The Minnesota Gun Owners Caucus (MGOC) on Tuesday filed a lawsuit against the State Agricultural Society and Ramsey County Sheriff Bob Fletcher in an effort to force the Minnesota State Fair to allow legally-armed citizens into the fairgrounds.
According to the Minneapolis Star Tribune, “At a news conference on Tuesday, the plaintiffs and representatives from the Gun Owners Caucus said their case doesn’t argue whether it’s a good or bad idea to carry a gun at the State Fair. Rather, they want to ensure that all permitted carriers have the opportunity to lawfully carry their firearms at the public, state-sponsored event.”
The newspaper quoted MGOC Chairman Bryan Strawser explaining, “As an arm of state government, the Minnesota State Agricultural Society is preempted by multiple state statutes from prohibiting the lawful carry of firearms on the State Fairgrounds or during the Minnesota State Fair.”
Sheriff Fletcher told the newspaper he was surprised to be named as a defendant, given that his personnel are only responsible for enforcement inside the 11 gates to the fair, which runs from Aug. 26 to Sept. 6.
The gun group is joined by two individual plaintiffs, Sarah Cade Hauptman and the Rev. Tim Christopher of the Berean Missionary Baptist Church. Christopher is planning to attend the fair later this month, according to Yahoo News. He may have a problem because the fair will reportedly have metal detectors at all of the entrances.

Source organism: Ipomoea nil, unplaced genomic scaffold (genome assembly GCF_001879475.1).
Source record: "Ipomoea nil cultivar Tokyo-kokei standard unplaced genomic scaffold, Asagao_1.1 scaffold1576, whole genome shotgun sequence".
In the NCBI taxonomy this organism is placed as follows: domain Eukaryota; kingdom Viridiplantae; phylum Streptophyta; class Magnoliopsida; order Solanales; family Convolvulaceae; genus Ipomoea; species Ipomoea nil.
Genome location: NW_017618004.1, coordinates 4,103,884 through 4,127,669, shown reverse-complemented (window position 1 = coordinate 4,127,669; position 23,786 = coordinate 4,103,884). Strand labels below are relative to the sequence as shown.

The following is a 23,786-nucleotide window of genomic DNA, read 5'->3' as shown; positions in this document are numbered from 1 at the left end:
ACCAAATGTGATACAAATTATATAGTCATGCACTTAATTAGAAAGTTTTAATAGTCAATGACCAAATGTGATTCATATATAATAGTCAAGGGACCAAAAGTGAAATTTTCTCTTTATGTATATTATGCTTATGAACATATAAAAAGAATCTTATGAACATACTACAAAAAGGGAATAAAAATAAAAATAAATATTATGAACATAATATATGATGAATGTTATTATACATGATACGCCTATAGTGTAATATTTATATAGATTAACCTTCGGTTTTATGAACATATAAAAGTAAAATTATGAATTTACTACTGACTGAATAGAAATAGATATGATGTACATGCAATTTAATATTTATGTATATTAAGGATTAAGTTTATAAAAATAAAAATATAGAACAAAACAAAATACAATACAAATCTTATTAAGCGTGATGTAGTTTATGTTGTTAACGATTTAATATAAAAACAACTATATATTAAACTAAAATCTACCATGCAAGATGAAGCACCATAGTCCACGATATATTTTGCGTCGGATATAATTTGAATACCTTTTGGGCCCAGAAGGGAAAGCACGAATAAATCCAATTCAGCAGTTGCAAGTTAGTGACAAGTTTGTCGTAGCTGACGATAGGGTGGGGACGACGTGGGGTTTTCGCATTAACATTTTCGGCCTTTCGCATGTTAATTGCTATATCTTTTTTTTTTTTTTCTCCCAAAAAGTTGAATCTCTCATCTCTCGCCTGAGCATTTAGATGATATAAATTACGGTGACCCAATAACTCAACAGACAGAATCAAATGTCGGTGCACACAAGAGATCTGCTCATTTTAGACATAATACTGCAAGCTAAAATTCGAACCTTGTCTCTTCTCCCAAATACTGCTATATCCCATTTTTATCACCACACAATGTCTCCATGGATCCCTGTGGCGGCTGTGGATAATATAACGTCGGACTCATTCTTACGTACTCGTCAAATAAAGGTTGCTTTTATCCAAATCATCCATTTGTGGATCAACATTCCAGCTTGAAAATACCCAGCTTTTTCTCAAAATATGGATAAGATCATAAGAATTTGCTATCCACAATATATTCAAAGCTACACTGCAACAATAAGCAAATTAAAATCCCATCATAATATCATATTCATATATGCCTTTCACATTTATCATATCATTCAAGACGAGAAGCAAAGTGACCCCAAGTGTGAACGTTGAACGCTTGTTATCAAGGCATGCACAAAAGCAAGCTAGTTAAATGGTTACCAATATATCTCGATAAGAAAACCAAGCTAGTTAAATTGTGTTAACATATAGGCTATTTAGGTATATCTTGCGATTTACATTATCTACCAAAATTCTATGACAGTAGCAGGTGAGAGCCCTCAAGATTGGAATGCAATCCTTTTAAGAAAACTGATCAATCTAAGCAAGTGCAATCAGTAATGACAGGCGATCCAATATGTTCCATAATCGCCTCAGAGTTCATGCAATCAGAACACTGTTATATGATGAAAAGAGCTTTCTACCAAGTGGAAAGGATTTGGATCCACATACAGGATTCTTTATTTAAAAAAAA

The plaintiffs reportedly recalled that nine fights erupted during the fair in 2019, on the evening of Aug. 31. On Labor Day that year, Yahoo News said, there was a shooting outside of the fairgrounds at closing time.
In a statement on their website, MGOC said, “We are seeking an injunction against the State Agricultural Society, Ramsey County, and Sheriff Fletcher prohibiting them from excluding or ejecting Minnesotans with a valid permit to carry from the Minnesota State Fair and an order requiring compliance with the Minnesota Government Data Practices Act and the imposition of a civil penalty for their violation of the act. We are also asking for the award of our full costs, expenses, and reasonable attorney’s fees incurred in this action.”
The group also alleges the Agricultural Society has failed to update and ensure accuracy of their data inventory and data access policy, amounting to “serious violations of the Minnesota Government Data Practices Act.
Additionally, in the same statement, MGOC says, “As a subdivision of the government of the State of Minnesota, the State Agricultural Society, which operates the Minnesota State Fair, is completely preempted by state statutes from interfering with the lawful exercise of a Minnesota Permit to Carry.”